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Friday, June 25, 2004

This Is The End

This is going to be my last entry in this blog. I still love the Red Sox; I mentally overanalyze them, talk about them to anyone who'll listen and nod, watch them when I can scrounge money for tickets, and read other peoples' thoughts as much as I can. I just don't have enough time to post, and I feel like my opinions aren't really adding anything particularly revolutionary to the gigantic world of blogs. I'm not deleting this journal; for one thing I want to save the link list (I still like reading other blogs!) and I might change my mind.

Online, you can find me at my livejournal
or my poetry/personal page
or on AIM [ PenToThePage ]
or the email address above. If any visitors want to talk Sox, try me. Otherwise, have a wonderful time in the Sox blogosphere - because this is the year.

Thursday, June 10, 2004

Interleague Play

The Red Sox have a losing record in interleague play since it began in 1997 (hard to believe that means this is the eighth season), and although the systems been shaken up a little (we used to only play the NL east, for instance) and although we won this series against the Padres, I'm still not convinced that the innovation is good for baseball.

Its strengths are clear: giving players, coaches, fans, and of course the media an opportunity to be exposed to players that they rarely encounter; increasing novelty... actually, that's not a lot of strengths. I was going to say that it increases parity somehow, or instigates a better preview-rivalry for the World Series and the All Star game... but I'm not sure that it really has a positive effect on this aspect at all. It's not as if the entire league plays all the teams from the other league - that would be the way to make it fair, but it would be pretty undesirable. Even in the paradigm of one Baseball League, we would find a million flaws, such as the decreasing of rivalries (due to teams' overexposure to a larger number of clubs). There are divisions within leagues in part because it simplifies the aesthetic aspect of fandom.

I think that's a big part of why there is now an uneven season, with every team playing within the division more frequently. Unbalanced schedules are hotly debated, too, for that matter. But I can see the reason for them much more clearly: it actually DOES help the aesthetics and the rivalry; it helps to make up for the fact that there is a wild card (which, in existing, helps much but hurts the "fight" within each division).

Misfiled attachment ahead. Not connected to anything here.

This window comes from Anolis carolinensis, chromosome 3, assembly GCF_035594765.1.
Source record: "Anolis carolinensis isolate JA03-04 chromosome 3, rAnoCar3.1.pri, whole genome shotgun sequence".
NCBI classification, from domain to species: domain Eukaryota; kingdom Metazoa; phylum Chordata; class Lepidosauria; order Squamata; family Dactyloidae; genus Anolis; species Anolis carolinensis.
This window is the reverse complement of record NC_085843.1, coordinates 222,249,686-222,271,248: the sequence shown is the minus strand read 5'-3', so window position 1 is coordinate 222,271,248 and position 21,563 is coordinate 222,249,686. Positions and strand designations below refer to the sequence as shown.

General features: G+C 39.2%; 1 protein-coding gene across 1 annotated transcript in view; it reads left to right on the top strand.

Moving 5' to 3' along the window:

Back to the topic: I am not a fan of interleague play. If someone can point out the real value of it to me, I might just stand corrected. I mean, I, too appreciate a little novelty. Facing Bonds gets some people excited, and the pitching matchups get more interesting. But I'm not just speaking selfishly as a Sox fan who knows that interleague play hurts her team. I'm speaking as a Baseball Fan whose first game at Fenway was against the Expos. Blah. And no, it's not because the Expos are awful that I have a problem: it's because the Expos, being in another league, just don't mean as much. If we aren't going to just make this all one league - and I don't think there are many who'd desire THAT - then why can't we make the All Star game and the World Series the time for the novelty?

If people are only going to turn on their TVs or buy tickets for one series, I doubt that they'll decide to do so because of a team from the other league coming to town. Much, anyways.


A side note: I added two new blogs to the bottom of my list. Check them out; they're great. I have been adding and finding a lot of new blogs lately - tis the season.

Tuesday, June 01, 2004

Managers

Another new link! Welcome to the list, SurvivingGrady.com, which is certainly one of the more interesting site concepts I've seen recently.

Speaking of management... I'm curious on the world's take on Francona this year. I think that he's good at using his bench, but I'm not so much a fan of how he's handled the bullpen. Of course, these are always difficult things to judge: sometimes, a player is unavailable that we imagine "should" be out there. I also don't research into each and every matchup between pitcher and batter, and maybe sometimes that would reveal a deeper reason for the relievers chosen. Still, I hesitate to feel comfortable with just "trusting Terry" since, clearly, we learned last year that a manager is flawed. Even Torre, generally lauded as a "good manager," has his bad side when it comes to the bullpen it seems: maybe he knows more than we do, but I can't imagine his top middle relievers (Gordon, Quantrill) continuing at the rate they've been pitching at all year if you're counting innings.

Brings up the question of how much we can really laud a manager at all. Certainly, there are some situations where the manager has the call (like, oh, last ALCS...). There are some situations that the manager absolutely cannot control (like who is on the team). Some things the manager can control to a certain extent (who gets the call to the bullpen. some depends on his judgment, some one the players' availability). With the GMs and owners of the world breathing down any manager's neck and the politics of the players always complicated, there is no easy job for a manager. That's not really what I'm saying. I guess I'm saying: can Torre, for instance, be really declared part of the reason why the Yankees did so well under his care? Is he a good manager or was that just a good team? It's easy to blame a manager when he's clearly done something wrong (Grady) but it's difficult to know when he's really worth congratulating. Sometimes luck is on your side.

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